Halima saw traditional healers and religious leaders to break the dark cloud that had settled over her life. She felt sad and was having trouble sleeping. She lost interest in activities that she once enjoyed. She couldn’t shake the darkness and blamed herself.
“I am not much use either for myself or my children,” she told the mental health officer on her first visit to an International Medical Corps clinic at the Melkadida refugee camp in Ethiopia. “I‘ve asked God to take me from this world.”
A 30-year-old mother of three, Halima was forced to flee her native Somalia, a country where drought and violence has left nearly 4 million seriously short of food and 300,000 children under 5 years-old severely malnourished. She eventually landed in the Melkadida refugee camp in Ethiopia, which is home to more than 45,000 people. A single mother, she cared for her children on her own even as her condition gradually worsened.
But nothing she tried seemed to work and Halima slipped ever deeper into the inner darkness of her depression. It reached the point that she could no longer look after her children or go about her daily activities.
She was losing all hope that she would ever find a way out when an International Medical Corps mental health officer visited Halima at home and encouraged her to visit the clinic the organization ran in the camp.
The psychiatrist diagnosed Halima with moderate to severe depression and put her on a treatment plan that included medication and regular counseling services. The treatment resulted in significant improvement and two years later, Halima has regained control of her life. She is caring for her children, participating in religious and social events, and doing things she enjoys in her spare time, like watching movies.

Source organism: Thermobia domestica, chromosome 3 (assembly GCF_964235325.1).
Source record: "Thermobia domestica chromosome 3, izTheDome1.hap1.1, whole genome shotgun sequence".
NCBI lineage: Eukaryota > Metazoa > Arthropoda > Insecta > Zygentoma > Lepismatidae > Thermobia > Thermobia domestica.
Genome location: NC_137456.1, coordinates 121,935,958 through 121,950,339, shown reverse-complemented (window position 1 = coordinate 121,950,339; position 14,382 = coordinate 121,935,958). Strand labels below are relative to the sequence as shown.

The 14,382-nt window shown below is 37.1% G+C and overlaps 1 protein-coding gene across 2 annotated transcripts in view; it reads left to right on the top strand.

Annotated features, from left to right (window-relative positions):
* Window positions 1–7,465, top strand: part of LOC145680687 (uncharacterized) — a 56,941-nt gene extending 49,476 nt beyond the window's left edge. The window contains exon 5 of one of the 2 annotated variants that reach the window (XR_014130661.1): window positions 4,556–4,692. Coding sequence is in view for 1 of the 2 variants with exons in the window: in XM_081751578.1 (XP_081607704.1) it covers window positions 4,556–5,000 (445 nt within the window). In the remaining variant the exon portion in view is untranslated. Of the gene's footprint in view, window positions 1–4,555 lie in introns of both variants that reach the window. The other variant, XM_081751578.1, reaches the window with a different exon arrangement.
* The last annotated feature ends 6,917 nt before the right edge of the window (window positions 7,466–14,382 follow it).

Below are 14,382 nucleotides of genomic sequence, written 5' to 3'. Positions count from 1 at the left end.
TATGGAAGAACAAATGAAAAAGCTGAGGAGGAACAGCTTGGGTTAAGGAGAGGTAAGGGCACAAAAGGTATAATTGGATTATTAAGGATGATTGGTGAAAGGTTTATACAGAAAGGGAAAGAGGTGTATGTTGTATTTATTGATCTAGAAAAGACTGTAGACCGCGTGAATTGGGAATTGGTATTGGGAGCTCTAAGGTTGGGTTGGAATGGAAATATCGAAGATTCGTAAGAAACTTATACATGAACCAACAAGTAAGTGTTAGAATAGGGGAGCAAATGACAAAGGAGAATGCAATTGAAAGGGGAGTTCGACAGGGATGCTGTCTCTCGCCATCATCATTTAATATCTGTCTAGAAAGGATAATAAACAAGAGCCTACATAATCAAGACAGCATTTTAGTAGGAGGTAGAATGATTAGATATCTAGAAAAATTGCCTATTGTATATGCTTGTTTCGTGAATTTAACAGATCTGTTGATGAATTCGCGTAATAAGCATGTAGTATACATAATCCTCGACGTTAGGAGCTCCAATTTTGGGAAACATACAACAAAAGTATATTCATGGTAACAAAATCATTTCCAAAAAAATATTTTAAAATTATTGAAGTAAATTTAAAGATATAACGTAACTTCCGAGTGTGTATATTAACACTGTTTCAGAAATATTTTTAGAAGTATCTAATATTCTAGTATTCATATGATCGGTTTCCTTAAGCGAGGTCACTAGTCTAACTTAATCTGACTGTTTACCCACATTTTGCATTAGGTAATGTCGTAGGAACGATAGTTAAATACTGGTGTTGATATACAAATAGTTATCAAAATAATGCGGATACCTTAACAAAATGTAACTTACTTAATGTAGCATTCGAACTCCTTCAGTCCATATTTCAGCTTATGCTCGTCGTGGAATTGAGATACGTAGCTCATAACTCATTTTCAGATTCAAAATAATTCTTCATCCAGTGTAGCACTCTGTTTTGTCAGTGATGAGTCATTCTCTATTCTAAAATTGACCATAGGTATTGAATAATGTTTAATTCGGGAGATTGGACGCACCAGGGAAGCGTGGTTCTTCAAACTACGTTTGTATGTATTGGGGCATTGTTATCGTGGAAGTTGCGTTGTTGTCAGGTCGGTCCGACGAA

**Names were changed to protect confidentiality.
Halima was sociable, participating in religious events, fully functional in areas of caring her children, doing house hold activities when she was in Somalia. She has lived in Melkadida refugee camp of Ethiopia for five years. During this time she has been physically, socially and emotionally healthy for the past two years.
Once the symptoms of her depression passed and she once again became active and productive, the responsible International Medical Corps mental health professional recommended she stop the medication and, counseling service and resume her life as usual.
When Halima was recommended to discontinue her treatment, the Mental Health officer expressed his pleasure at her response to the medication and counseling. “I am very pleased with her recovery. She will be an excellent example to show our program’s impact on the refugee community.” Halima also thanked International Medical Corps for its help. “I am very gratified for the care that International Medical Corps MHPSS team gave me. Many thanks”